23 September, 2020
Report of the Special Rapporteur on the rights to freedom of peaceful assembly and of association, Clement N. Voule
Celebrating women in activism and civil society: the enjoyment of the rights to freedom of peaceful assembly and of association by women and girls
In the present report, the Special Rapporteur on the rights to freedom of peaceful assembly and of association, Clement N. Voule, recognizes and elevates the contributions of women in civil society and activism to the advancement of democracy, peace and sustainable development and examines the gendered and intersectional barriers, reprisals and backlashes faced by women to their full and equal enjoyment of the rights to freedom of peaceful assembly and of association. The Rapporteur provides recommendations to promote an enabling environment for the rights of women to assemble and associate.
1. Women of all ages and backgrounds, working collectively and creatively, are leading and inspiring social movements, peaceful protests and civil society initiatives that seek to transform existing social, political and economic structures. They are at the forefront of today’s most pressing global struggles, including tackling the greatest impediments to achieving the 2030 Agenda for Sustainable Development and responding to the coronavirus disease (COVID-19) pandemic. Whether it is speaking up against militarization and discriminatory policing, fighting poverty and economic inequality, reclaiming democracy and political freedom, advancing women’s rights and gender equality, improving communities or organizing for fair work and climate justice, women are the drivers of change around the world.
2. The exercise of the rights to freedom of peaceful assembly and of association is central to these movements and initiatives. These fundamental freedoms empower women to “express their political opinions, engage in literary and artistic pursuits and other cultural, economic and social activities, engage in religious observances or other beliefs, form and join trade unions and cooperatives and elect leaders to represent their interests and hold them accountable”. Nonetheless, despite their vital importance, the voices of women and their contributions to activism and civil society continue to be undervalued, under-resourced and undermined. While significant progress has been made to ensure women’s participation in public life, State and non-State actors alike continue to violate women’s rights to the freedoms of peaceful assembly and of association – both online and offline. In many cases, the situation has even deteriorated, with many women experiencing an increase in severe violations of these fundamental freedoms and backlashes against gender equality. The COVID-19 pandemic has exacerbated many of these challenges and constraints.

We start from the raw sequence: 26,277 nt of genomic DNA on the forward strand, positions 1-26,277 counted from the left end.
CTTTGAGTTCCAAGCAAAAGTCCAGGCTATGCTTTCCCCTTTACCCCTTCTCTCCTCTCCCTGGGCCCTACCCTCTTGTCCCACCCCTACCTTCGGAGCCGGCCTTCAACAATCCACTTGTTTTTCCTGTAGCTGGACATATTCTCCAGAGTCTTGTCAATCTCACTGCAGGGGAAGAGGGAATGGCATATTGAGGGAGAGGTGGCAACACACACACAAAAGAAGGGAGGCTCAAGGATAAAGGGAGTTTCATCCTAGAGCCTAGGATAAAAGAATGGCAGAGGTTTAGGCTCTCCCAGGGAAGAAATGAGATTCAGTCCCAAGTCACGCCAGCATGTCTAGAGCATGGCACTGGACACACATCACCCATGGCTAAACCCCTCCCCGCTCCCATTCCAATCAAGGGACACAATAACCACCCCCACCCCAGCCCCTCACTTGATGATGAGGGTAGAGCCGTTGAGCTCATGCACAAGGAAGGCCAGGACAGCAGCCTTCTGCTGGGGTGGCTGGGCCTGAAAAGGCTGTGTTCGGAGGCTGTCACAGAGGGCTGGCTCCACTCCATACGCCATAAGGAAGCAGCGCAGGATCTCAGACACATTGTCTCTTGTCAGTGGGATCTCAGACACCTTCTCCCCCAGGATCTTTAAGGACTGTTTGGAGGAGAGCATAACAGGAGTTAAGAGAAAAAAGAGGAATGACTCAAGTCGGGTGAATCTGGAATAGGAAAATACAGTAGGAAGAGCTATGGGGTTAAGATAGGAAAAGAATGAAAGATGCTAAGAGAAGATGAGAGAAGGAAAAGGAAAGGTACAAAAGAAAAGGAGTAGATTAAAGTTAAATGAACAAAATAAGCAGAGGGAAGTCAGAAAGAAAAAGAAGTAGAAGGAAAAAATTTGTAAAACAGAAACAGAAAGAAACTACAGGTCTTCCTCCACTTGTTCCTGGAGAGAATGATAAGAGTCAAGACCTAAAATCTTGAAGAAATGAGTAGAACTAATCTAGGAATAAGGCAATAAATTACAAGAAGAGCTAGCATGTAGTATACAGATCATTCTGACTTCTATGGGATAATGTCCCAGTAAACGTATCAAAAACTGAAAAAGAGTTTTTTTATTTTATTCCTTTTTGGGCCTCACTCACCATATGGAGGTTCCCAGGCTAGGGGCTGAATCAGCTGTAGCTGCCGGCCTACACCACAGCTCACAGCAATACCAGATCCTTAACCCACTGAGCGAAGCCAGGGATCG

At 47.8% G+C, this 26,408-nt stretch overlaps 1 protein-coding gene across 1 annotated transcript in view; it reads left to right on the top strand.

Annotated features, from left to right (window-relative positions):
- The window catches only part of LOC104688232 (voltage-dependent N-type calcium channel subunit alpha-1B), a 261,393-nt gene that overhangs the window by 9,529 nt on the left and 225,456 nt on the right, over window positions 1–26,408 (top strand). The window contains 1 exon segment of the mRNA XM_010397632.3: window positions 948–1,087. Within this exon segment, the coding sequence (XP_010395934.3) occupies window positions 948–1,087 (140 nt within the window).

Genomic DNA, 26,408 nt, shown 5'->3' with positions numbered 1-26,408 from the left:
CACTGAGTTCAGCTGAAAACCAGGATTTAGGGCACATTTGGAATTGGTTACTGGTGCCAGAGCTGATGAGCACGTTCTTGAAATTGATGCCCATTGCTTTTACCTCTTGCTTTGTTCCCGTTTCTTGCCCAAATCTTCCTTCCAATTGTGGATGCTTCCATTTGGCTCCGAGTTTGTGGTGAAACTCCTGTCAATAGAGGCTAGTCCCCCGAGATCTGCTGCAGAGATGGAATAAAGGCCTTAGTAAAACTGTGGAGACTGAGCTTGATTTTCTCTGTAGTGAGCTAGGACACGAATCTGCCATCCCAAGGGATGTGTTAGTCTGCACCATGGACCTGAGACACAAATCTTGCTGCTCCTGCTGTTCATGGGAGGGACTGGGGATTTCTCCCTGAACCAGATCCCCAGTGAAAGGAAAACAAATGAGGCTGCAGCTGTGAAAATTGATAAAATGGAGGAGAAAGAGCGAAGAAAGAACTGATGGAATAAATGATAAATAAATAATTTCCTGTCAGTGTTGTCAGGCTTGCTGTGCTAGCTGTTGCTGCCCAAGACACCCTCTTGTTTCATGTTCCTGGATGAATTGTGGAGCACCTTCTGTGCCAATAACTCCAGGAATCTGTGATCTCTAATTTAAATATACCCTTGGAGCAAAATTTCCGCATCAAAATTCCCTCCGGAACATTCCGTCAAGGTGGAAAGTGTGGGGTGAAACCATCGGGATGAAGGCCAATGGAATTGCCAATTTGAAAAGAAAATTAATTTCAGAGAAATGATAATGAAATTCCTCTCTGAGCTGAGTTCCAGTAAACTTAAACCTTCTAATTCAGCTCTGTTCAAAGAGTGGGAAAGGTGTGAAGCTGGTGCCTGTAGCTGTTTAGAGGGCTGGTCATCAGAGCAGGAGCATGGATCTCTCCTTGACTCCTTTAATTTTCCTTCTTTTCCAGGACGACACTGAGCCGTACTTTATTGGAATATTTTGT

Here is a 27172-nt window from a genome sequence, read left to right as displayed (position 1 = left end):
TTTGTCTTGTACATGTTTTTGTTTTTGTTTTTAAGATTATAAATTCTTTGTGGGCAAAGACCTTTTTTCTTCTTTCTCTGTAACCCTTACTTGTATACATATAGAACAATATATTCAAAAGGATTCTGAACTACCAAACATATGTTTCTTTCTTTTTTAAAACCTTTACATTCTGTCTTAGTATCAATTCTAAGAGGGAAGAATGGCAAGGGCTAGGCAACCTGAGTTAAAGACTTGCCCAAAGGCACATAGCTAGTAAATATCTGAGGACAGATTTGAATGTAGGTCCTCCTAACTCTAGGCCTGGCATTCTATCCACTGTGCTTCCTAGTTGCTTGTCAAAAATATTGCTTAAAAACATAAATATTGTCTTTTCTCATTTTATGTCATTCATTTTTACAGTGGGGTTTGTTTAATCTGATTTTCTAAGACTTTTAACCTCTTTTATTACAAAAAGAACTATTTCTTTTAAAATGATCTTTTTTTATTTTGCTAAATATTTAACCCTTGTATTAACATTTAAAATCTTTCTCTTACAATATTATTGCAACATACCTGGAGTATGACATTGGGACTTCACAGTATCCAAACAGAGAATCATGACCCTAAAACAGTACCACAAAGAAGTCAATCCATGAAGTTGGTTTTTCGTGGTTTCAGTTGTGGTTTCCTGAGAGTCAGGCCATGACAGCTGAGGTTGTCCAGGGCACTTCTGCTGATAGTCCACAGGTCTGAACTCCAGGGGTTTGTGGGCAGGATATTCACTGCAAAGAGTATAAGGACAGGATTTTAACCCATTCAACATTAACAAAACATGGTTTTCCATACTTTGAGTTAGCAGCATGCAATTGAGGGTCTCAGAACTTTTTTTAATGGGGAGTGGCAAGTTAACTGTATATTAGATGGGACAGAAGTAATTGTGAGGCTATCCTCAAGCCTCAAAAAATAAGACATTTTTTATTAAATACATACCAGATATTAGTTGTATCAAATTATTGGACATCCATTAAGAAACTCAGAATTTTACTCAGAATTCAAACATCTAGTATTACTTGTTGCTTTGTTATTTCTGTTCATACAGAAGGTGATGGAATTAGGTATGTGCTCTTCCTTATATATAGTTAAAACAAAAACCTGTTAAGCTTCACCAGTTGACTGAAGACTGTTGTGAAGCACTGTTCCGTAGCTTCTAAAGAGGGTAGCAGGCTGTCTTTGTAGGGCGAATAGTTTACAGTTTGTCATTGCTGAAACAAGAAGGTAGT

3. In the present report, the Special Rapporteur recognizes and elevates the enormous contribution to human rights, peace and sustainable development by women exercising their rights to freedom of peaceful assembly and of association, while examining the gendered and intersectional restrictions that they face to exercise these freedoms. The report concludes with recommendations to States and other stakeholders to promote an enabling environment for the rights of women to assemble and associate. The report is submitted pursuant to Human Rights Council resolution 15/21, which gives the Special Rapporteur an explicit mandate to “integrate a gender perspective throughout the work of the mandate”.
4. The report is informed by the lived experiences and testimonies of women interviewed in the preparation of the present report and obtained during an online consultation with civil society convened by the Special Rapporteur on 10 June 2020. It is also based on findings during country visits, communications sent to States and numerous discussions by the Special Rapporteur with women in civil society. In addition, the report builds on the work of various United Nations agencies, treaty bodies and special procedures, including thematic reports by the mandate holder. The Special Rapporteur had the benefit of 15 submissions from States, 34 from civil society organizations and 6 from national human rights institutions.
5. References to “women” here include girls, as well as those transgender and intersex persons who identify as women and gender non-conforming persons affected by social constructions of women. Women’s organizations and movements are understood in the present report as groups of individuals that join together to pursue a common agenda of change with a critical mass of women who “are the subjects, not objects or targets, of the organization and movement.”4 These organizations and movements are centred on meaningful women’s leadership. Their contribution includes and goes beyond gender equality to broader human rights, peace and development issues.